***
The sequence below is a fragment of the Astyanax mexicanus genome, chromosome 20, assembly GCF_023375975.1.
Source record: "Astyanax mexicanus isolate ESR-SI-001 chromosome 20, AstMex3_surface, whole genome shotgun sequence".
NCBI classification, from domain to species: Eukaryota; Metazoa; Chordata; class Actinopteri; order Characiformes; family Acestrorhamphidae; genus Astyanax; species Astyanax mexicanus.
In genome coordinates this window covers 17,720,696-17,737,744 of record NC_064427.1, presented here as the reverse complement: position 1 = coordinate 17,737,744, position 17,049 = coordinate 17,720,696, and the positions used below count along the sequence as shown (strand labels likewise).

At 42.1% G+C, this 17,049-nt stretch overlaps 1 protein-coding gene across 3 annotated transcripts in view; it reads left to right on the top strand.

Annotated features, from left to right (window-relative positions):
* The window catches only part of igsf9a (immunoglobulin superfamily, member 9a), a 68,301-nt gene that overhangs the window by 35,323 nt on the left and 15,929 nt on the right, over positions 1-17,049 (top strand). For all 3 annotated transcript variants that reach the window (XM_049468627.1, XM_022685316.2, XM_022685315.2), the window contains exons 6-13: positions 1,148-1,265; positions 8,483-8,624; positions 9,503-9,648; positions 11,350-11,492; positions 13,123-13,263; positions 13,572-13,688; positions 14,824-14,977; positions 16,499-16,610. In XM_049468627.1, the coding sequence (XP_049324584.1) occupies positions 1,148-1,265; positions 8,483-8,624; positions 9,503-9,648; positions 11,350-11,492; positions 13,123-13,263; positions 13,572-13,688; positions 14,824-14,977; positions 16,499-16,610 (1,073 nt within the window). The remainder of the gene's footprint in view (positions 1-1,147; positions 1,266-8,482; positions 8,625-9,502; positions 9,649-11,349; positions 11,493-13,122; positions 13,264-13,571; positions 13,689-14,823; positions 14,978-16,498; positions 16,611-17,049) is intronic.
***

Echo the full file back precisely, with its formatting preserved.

The sequence below is a fragment of the Astyanax mexicanus genome, chromosome 20, assembly GCF_023375975.1.
Source record: "Astyanax mexicanus isolate ESR-SI-001 chromosome 20, AstMex3_surface, whole genome shotgun sequence".
NCBI classification, from domain to species: Eukaryota; Metazoa; Chordata; class Actinopteri; order Characiformes; family Acestrorhamphidae; genus Astyanax; species Astyanax mexicanus.
In genome coordinates this window covers 17,720,696-17,737,744 of record NC_064427.1, presented here as the reverse complement: position 1 = coordinate 17,737,744, position 17,049 = coordinate 17,720,696, and the positions used below count along the sequence as shown (strand labels likewise).

At 42.1% G+C, this 17,049-nt stretch overlaps 1 protein-coding gene across 3 annotated transcripts in view; it reads left to right on the top strand.

Annotated features, from left to right (window-relative positions):
* The window catches only part of igsf9a (immunoglobulin superfamily, member 9a), a 68,301-nt gene that overhangs the window by 35,323 nt on the left and 15,929 nt on the right, over positions 1-17,049 (top strand). For all 3 annotated transcript variants that reach the window (XM_049468627.1, XM_022685316.2, XM_022685315.2), the window contains exons 6-13: positions 1,148-1,265; positions 8,483-8,624; positions 9,503-9,648; positions 11,350-11,492; positions 13,123-13,263; positions 13,572-13,688; positions 14,824-14,977; positions 16,499-16,610. In XM_049468627.1, the coding sequence (XP_049324584.1) occupies positions 1,148-1,265; positions 8,483-8,624; positions 9,503-9,648; positions 11,350-11,492; positions 13,123-13,263; positions 13,572-13,688; positions 14,824-14,977; positions 16,499-16,610 (1,073 nt within the window). The remainder of the gene's footprint in view (positions 1-1,147; positions 1,266-8,482; positions 8,625-9,502; positions 9,649-11,349; positions 11,493-13,122; positions 13,264-13,571; positions 13,689-14,823; positions 14,978-16,498; positions 16,611-17,049) is intronic.